Driving the Day
1. Getting out and about
Good news! The virus still looks under control within mainland China.
This morning, the National Health Commission (NHC) dropped the latest numbers for domestic COVID-19 cases.
On April 6 (NHC):
- There were 32 new confirmed cases;all were imported.
- There were also 30 new confirmed asymptomatic cases, of which nine were imported.
Saturday was Tomb-Sweeping Day in China and people looked to make the most of the three-day weekend and the stable public health situation:
- On Saturday, Huangshan Mountain Park in Anhui had to shut down when the tourist inflow exceeded the 20,000-person limit only hours after the park opened.
But according to the China Tourism Academy, a government affiliated think-tank, things are still far from normal on the tourism front (China.com):
- More than 43 million tourist trips took place nationwide during the three-day holiday. That’s down by 61.4% compared to last year.
- Tourism revenue clocked in at RMB 8.26 billion, down by 80.7%.
By contrast, the proportion of day trips increased as people tried to avoid spending the night away from home.
Get smart: Our on-the-ground observation is that restaurants and shopping malls are seeing an increase incustomersday by day– including us!
Chinese tourist sites packed as country comes out of lockdown, but experts say risk still high
2.SMEs shut their doors
If you’ve been reading the Tip Sheet, you already knew Q1 was rough, especially for SMEs.
Now there are numbers to back it up:
- Corporate registration data shows over 460,000 firms permanently closed in Q1.
That’s brutal. And it probably underestimates the extent of firm closures.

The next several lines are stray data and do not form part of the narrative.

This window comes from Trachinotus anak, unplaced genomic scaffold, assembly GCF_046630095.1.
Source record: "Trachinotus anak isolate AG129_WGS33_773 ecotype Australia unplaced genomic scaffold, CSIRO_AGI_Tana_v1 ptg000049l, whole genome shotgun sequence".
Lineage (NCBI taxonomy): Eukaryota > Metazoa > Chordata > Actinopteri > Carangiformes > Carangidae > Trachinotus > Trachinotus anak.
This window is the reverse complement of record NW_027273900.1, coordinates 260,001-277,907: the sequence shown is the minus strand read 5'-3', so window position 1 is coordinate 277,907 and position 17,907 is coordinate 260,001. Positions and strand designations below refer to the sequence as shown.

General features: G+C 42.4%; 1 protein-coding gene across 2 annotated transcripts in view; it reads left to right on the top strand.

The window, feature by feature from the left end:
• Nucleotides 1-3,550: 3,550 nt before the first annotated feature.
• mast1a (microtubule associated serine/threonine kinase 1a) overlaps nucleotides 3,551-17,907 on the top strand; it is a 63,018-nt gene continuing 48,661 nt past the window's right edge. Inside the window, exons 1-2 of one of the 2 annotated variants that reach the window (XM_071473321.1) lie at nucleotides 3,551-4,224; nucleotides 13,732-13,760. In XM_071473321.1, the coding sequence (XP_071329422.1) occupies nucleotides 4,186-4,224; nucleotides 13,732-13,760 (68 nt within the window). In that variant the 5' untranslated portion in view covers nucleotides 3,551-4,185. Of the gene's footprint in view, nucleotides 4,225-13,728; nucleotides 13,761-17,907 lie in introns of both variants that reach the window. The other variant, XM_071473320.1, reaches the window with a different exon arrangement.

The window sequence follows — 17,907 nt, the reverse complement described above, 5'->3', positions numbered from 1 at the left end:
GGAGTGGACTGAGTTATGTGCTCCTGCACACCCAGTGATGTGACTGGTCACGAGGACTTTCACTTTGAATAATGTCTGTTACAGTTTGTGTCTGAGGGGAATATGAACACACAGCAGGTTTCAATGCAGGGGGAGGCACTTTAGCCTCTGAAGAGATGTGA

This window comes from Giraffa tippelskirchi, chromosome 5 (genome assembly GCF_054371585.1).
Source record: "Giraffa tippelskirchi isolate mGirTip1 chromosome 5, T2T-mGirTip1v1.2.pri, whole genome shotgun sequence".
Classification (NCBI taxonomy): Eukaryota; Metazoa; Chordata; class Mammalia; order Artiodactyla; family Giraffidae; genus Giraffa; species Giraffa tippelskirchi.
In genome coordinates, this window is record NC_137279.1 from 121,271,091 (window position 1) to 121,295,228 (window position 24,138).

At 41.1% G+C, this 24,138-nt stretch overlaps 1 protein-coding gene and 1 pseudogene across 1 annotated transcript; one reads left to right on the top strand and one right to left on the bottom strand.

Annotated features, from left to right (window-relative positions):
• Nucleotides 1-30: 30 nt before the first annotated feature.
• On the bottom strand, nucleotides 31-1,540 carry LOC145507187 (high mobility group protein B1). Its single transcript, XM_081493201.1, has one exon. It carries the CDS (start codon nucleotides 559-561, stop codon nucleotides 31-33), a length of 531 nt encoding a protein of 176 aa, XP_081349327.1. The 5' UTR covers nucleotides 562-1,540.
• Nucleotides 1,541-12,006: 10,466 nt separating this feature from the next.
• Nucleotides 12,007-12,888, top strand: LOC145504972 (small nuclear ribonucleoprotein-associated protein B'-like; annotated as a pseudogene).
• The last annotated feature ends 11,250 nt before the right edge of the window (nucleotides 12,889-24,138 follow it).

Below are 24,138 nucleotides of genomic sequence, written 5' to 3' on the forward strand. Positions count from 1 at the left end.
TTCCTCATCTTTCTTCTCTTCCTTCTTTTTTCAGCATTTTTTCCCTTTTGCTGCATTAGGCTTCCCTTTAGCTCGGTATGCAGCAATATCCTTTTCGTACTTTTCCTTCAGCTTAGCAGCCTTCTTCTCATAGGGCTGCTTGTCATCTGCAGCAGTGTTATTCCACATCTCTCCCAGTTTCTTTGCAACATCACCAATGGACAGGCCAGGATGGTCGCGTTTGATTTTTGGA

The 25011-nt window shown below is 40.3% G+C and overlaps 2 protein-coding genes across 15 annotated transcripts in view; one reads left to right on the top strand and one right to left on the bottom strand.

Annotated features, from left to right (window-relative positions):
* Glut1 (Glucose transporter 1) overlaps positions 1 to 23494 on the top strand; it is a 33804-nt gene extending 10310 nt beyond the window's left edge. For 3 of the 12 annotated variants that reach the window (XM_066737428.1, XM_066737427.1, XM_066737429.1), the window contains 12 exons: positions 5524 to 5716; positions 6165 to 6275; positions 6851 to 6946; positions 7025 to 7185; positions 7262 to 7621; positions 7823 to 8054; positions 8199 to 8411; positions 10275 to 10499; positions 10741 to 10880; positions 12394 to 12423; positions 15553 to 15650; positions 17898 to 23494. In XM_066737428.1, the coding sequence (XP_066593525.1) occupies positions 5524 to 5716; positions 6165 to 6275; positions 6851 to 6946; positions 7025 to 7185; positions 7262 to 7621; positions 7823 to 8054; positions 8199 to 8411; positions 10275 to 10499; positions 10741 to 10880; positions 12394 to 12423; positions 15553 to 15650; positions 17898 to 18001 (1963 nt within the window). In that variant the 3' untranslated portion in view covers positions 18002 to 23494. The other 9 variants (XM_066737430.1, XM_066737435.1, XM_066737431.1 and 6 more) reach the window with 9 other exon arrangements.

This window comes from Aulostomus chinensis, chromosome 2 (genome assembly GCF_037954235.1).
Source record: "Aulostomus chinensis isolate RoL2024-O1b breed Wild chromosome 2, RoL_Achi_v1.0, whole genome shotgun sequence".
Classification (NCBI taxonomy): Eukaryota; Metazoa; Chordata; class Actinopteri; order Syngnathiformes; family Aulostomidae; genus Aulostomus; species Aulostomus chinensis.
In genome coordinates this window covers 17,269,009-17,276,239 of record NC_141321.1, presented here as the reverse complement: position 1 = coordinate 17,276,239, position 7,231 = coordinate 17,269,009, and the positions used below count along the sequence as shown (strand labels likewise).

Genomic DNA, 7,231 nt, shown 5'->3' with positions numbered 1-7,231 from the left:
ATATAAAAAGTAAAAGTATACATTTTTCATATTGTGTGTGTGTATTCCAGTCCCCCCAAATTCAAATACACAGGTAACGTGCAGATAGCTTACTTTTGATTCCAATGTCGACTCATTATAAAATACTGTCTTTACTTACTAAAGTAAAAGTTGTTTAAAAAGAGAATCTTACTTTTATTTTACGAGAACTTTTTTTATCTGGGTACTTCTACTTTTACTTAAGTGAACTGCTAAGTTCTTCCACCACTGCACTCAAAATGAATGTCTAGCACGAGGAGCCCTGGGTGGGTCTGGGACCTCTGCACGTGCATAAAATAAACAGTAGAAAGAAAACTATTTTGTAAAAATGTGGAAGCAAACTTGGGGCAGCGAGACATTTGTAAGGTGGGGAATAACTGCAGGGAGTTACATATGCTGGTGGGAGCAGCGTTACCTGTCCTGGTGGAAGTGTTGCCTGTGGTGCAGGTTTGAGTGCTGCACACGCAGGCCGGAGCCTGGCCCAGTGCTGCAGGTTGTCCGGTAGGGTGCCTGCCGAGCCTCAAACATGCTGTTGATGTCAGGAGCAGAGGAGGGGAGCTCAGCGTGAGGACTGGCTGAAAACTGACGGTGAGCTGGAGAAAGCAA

- A number of companies are trying to file for bankruptcy, but courts are refusing to hear their claims.
- Instead, courts are encouraging creditors to ride things out until the economy gets better.
New business registrations are way down too:
- 3.2 million new businesses were registered in Q1, down 29% y/y.
Of the new companies, a disproportionate number were based in major economic centers like Guangdong.
Get smart: There’s a reason that the government is trying to target its support measures at SMEs – they are the most vulnerable in a downturn.
The problem: Government measures to support SMEs are not very effective. The government has been trying to support them since late 2018 – with limited success.
3. PBoC cuts bank RRRs
On Friday, the central bank (PBoC) cut the reserve requirement ratio (RRR) for small banks by 1 percentage point.
- The cut applies to rural financial institutions and city commercial banks that operate in only one province.
- It will be carried out in two equal parts on April 15 and May 15.
- It will release around RMB 400 billion of liquidity.
Some context: This is a relatively small liquidity injection. A standard RRR cut releases twice as much liquidity.
Get smart: The PBoC’s primary preoccupation is getting cash to SMEs. Small banks are the biggest lenders to SMEs, so that’s where the liquidity is going.
And one more thing: The PBoC also cut the interest rate on banks’ excess reserves to 0.35% from 0.72%.
What does that mean? It effectively reduces the incentive for banks to stash extra cash in their accounts with the central bank – and encourages them to push the money out to needy companies.
What to watch: We are likely to see a cut to the PBoC’s medium-term lending facility (MLF), which in turn should serve to guide the benchmark loan prime rate (LPR) lower.
The upshot: See next entry.
4.More financial support on the way…
Friday’s cut to banks’ reserve requirement ratios (RRRs, see previous entry) didn’t come out of the blue – moves like this never do.
- The central bank wasted no time in responding.
Our take: We’ve noticed a step change in the urgency with which top policymakers are addressing the economic fallout of COVID-19.
Go deeper: We explain all this in our most recent macro note. Give it a read.
What to watch: Expect much more financial support to come.
- It’s still far from 2008/09-level stimulus. Economic support measures remain mostly targeted and geared toward helping SMEs and consumers – rather than juicing investment.